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The Daily Wildcat

The Daily Wildcat

 

Column: Cut it out: FGM is its own issue

If knives are to be held to a child’s genitals, a thorough discussion better take place first. The dialogue about female “circumcision” — or genital mutilation — has amplified over the past few years.

Recent figures released by the UK’s Health and Social Care Information Centre show that nearly 500 women and girls were hospitalized for treatment of FGM in England in January alone. This data indicates how the dangerous practice, often only associated with non-western countries, has moved into Europe and, according to Newsweek, the U.S., with the “number of women and girls at risk for [FGM]” more than doubling in the last decade.

As the issue moves closer to home for westerners, numerous political and media movements have arisen to ban the practice on an international scale. But whenever news media attempts to have a conversation about FGM and the need to eliminate its practice, there are always readers who ask the questions: What about male circumcision? Doesn’t it deserve the same media attention and legal treatment?

Huffington Post article “Men Break Down Watching Footage Of Female Genital Mutilation, Vow To Speak Out Against Practice” contains no mention of male genital cutting, yet many of the top comments focused on male genital circumcision being equivalent to FGM.

This is not an argument for or against male circumcision. That debate certainly needs to take place; it just needs to happen in a different forum than that of FGM.

To combine debates about male and female genital circumcision on medical or ethical grounds is unjustified and misleading. Yes, FGM and MGC both involve the cutting of genitals. But the similarities end there.

Male circumcision most often involves partial or complete removal of the foreskin, which serves to cover the glans of the penis. The foreskin is said to be anatomically homologous to the clitoral hood in females. Some FGM procedures remove only the clitoral hood, but most additionally remove the clitoris, cut out part or all of the labia minora, and stitch the labia majora together, leaving only a small hole for the excretion of urine and menstrual fluid.

When it comes to anatomy, most cases of FGM are more comparable to a full penectomy than to male circumcision. If baby boys’ penises were being lopped off around the world, then we could have a discussion about MGC being equivalent to FGM. Of course, given the publicity surrounding the 2014 case of an Alabama man whose entire penis was removed during a routine circumcision gone bad, a tradition of infant penectomies wouldn’t even get off the ground. Unfortunately, there’s no similar outrage about the epidemic of baby girls suffering an equivalent fate.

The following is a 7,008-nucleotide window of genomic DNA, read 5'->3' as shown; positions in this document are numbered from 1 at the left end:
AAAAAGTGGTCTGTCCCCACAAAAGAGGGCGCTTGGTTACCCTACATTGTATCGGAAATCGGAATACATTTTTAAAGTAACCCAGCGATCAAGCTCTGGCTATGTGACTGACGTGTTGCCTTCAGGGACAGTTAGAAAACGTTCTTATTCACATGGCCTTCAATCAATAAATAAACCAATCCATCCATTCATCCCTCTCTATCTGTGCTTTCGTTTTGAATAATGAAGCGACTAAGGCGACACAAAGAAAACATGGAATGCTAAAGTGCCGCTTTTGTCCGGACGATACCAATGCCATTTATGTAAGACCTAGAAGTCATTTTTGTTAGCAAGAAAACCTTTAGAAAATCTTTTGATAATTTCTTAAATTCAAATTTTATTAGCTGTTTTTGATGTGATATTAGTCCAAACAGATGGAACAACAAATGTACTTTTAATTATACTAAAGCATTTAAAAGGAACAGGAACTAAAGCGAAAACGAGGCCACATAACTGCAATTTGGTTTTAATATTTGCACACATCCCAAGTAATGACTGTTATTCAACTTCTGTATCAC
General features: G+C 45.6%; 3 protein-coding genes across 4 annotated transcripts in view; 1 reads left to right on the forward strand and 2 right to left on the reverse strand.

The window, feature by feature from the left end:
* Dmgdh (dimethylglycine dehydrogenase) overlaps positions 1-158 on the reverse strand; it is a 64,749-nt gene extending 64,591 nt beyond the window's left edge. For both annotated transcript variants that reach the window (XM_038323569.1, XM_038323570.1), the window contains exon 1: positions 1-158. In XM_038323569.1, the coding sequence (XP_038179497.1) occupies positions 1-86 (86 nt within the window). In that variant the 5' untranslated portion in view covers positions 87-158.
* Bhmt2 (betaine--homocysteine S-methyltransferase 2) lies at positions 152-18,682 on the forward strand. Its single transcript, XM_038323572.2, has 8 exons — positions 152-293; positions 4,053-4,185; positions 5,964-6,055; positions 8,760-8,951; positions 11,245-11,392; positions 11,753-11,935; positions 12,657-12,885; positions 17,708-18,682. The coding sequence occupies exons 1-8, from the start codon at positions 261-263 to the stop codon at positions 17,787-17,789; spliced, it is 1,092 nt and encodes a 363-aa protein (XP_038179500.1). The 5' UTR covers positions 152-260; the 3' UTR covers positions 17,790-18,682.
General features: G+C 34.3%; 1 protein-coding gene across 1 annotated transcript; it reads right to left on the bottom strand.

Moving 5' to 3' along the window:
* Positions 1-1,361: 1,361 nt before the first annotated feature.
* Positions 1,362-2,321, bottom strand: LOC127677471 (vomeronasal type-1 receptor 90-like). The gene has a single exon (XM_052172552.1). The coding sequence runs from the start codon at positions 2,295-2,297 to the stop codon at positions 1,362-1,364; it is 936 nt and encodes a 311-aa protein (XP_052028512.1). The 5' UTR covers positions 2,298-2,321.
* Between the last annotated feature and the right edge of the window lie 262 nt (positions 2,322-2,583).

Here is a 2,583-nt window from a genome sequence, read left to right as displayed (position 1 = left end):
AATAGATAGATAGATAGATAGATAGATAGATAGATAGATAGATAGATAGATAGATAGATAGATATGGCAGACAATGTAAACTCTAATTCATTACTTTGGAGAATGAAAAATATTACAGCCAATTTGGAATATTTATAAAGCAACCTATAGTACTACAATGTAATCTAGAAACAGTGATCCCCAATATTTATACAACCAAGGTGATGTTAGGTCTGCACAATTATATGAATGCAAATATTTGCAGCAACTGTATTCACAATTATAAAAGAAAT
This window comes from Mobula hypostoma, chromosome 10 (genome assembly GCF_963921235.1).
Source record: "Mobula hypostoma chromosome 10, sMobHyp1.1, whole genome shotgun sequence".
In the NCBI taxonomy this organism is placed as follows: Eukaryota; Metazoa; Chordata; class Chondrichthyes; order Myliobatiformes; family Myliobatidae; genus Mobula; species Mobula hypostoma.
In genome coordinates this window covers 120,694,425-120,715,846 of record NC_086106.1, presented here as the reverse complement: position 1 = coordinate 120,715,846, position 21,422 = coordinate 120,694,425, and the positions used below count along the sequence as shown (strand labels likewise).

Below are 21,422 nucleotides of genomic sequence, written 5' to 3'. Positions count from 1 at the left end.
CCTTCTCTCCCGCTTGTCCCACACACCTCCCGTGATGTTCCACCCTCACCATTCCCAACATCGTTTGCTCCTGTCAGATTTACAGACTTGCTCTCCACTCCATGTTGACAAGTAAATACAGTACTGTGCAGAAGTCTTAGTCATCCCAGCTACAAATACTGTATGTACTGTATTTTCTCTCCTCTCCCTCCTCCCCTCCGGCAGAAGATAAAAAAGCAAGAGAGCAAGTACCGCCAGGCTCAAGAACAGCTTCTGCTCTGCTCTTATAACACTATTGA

Moreover, the most commonly cited reasons for male circumcision are religious requirements, cleanliness, aesthetics and reduced transmission of STIs. For women, the most commonly cited reasons are tradition, preservation of virginity and better marriage prospects.

Most importantly, the practices differ vastly in their short- and long-term health impacts. According to a 2013 article published in BJUI International, circumcised men face issues such as desensitization and painful erection or urination. Circumcised women, on the other hand, usually encounter pain and bleeding during intercourse, permanent inability to orgasm, blocked menses and urinary tract infection.

Furthermore, nonprofit PATH states that those “who have undergone FGM are twice as likely to die during childbirth and are more likely to give birth to a stillborn child than other women.”

According to Mary Koss, UA regents’ professor at the Mel & Enid Zuckerman College of Public Health, “The U.S. has the highest rate of [male] circumcision for non-religious reasons in the world.”

The mortality rate for U.S. male circumcision was found to be 1 in 566,000. In Sudan, the country with the fifth highest FGM rate, the mortality rate is estimated to be as high as one death for every three girls.

Of course, any death resulting from a procedure performed on a child is one too many. But in a world with limited resources, it makes sense that female genital mutilation, the more fatal practice, is considered the more timely issue receiving more political and media attention.

Debate about circumcision, both female and male, is highly necessary and should be encouraged. But, given the differing medical, social and ethical implications of the two practices, it doesn’t make sense to compare the two issues on political grounds. To do so would dilute arguments against either practice and hamper efforts to gain global attention for both.

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Hailey Dickson is a freshman studying public health and molecular & cellular biology. Follow her on Twitter.

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